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I will, or perish in the generous cause:
Hear this, and tremble! you, who 'scape the laws. Yes, while I live, no rich or noble knave
Shall walk the world, in credit, to his
grave. 120 TO VIRTUE ONLY, and HER FRIENDS A FRIEND, The world beside may murmur, or commend. Know, all the distant din that world can keep, Rolls o'er my grotto, and but soothes my sleep. There, my retreat the best companions grace, 125 Chiefs out of war, and statesmen out of place; There ST. JOHN mingles with my friendly bowl The feast of reason and the flow of soul;
And HE, whose lightning pierced th' Iberian lines,
Envy must own, I live among the great,
No pimp of pleasure, and no spy of state,
With eyes that pry not, tongue that ne'er repeats, Fond to spread friendships, but to cover heats;
"Tu le romprois toutes les dents,
Je ne crains que celles du temps."
Ver. 135. With eyes that pry not,] Pope triumphs and felicitates himself upon having lived with the great, without descending into one of those characters which he thinks it unavoidable to escape in such a situation. From the generosity and openness of Horace's character, I think he might be pronounced equally free (at least from the last) of these imputations. There must have been something uncommonly captivating in the temper and manners of Horace, that could have made Augustus so fond of him, though he had been so avowed an enemy, and served under Brutus. I have
*nisi quid tu, docte Trebati,
T. 'Equidem nihil hîc diffingere possum. Sed tamen, ut monitus caveas, ne fortè negotî Incutiat tibi quid sanctarum inscitia legum: m" Si mala condiderit in quem quis carmina, jus est Judiciumque."
H. Esto, si quis "mala: sed bona si quis Judice condiderit laudatus CÆSARE? si quis
seen some manuscript letters of Shaftesbury, in which he has ranged, in three different classes, the ethical writings of Horace, according to the different periods of his life in which he supposes them to have been written. The first, during the time he professed the stoic philosophy, and was a friend of Brutus. The second, after he became dissolute and debauched at the court of Augustus. The third, when he repented of this abandoned Epicurean life, wished to retire from the city and court, and become a private man and a philosopher. I have read a poem, which may one day see the light, in which Horace is represented as meeting Brutus in Elysium, who will not deign to hold any conversation with our Court-poet, but turns away from him with the sullen silence and haughty disdain with which Ajax treats Ulysses in the Odyssey.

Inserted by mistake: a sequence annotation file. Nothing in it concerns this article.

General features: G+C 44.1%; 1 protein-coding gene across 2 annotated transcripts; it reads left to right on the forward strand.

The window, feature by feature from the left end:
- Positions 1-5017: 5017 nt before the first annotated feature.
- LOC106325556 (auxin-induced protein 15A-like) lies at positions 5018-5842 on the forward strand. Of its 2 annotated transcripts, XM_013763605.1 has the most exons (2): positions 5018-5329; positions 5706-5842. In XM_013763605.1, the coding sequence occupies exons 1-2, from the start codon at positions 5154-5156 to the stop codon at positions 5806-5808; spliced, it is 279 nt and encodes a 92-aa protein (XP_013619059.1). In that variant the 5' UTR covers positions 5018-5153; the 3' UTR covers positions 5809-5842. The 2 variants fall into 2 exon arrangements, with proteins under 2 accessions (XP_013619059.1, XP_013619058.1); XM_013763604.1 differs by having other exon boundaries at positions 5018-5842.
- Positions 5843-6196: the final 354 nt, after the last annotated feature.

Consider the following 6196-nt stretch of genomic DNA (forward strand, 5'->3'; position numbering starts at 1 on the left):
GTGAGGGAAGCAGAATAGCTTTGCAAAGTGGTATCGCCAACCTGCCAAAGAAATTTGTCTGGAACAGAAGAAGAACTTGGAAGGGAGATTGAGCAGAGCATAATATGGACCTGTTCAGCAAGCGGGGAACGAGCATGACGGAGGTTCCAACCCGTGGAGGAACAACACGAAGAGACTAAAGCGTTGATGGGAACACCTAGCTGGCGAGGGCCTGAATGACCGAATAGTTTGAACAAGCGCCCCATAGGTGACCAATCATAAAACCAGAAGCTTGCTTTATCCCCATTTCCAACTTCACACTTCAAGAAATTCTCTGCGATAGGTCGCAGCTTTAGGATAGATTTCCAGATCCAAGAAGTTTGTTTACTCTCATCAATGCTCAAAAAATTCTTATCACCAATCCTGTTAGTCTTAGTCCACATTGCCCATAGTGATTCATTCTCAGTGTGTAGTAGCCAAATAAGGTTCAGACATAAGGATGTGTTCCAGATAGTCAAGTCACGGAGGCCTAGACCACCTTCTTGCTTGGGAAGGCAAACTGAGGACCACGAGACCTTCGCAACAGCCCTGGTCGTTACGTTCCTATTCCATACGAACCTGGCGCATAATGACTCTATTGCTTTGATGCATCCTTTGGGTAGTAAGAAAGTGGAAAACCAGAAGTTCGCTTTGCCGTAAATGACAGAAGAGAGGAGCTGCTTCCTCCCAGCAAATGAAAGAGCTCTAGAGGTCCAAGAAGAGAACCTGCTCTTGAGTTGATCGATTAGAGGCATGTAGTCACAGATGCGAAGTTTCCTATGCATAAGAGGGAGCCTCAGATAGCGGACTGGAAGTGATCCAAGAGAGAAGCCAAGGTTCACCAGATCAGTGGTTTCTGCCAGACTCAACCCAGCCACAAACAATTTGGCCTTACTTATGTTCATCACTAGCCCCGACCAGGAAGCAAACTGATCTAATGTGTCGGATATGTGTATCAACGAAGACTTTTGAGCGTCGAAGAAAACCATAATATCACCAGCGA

Ver. 146. A man was hang'd, &c.] Si mala condiderit—A great French lawyer explains this matter very truly. "L'aristocratie est le gouvernement qui proscrit le plus les ouvrages satiriques. Les magistrats y sont de petits souverains, qui ne sont pas assez, grands pour mépriser les injures. Si dans la monarchie quelque trait va contre le monarque, il est si haut que le trait n'arrive point jusqu'à lui; un seigneur aristocratique en est percé de part
To help who want, to forward who excel;
en part. Aussi les Decemvirs, qui formoient une aristocratie, punirent ils de mort les écrits satiriques." De L'Esprit des Loix, 1. xii. c. 13.
Ver. 146. A man was hang'd] This may put the reader in mind of the ridiculous circumstance in Shakespear's Julius Cæsar; where poor Cinna the poet, when attacked by the mob, exclaims:
"I am not Cinna the conspirator, I am Cinna the poet." "No matter; tear him for his bad verses !” Ver. 150, 151. Libels and Satires! lawless things indeed;
But grave Epistles, &c.]
The legal objection is here more justly and decently taken off than in the original. Horace evades the force of it with a quibble:
"Esto, siquis mala, sed bona si quis—”
But the imitator's grave Epistles shew the satire to be a serious reproof, and therefore justifiable; which the integer ipse of the original does not. Warburton.
Opprobriis dignum laceraverit, integer ipse?
Ver. 153. F. Indeed?] Hor.
"Solventur risu tabulæ."
Some critics tell us, it is want of taste to put this line in the mouth of Trebatius. But our Poet confutes this censure, by shewing how well the sense of it agrees to his friend's character. The lawyer is cautious and fearful; but as soon as Sir ROBERT, the patron both of law and gospel, is named as approving them, he changes his note, and, in the language of old Plowden, owns, the case is altered. Now was it not as natural, when Horace had given him a hint that Augustus himself supported him, for Trebatius, a court advocate, who had been long a client to him and his uncle, to confess the case was altered? Warburton.
To laugh at the solemnity of Trebatius, which throughout the dialogue is exactly kept up, Horace puts him off with a mere play upon words. But our important lawyer takes no notice of the jest, and finishes with a gravity suited to his character:
"Solventur risu tabulæ : tu missus abibis."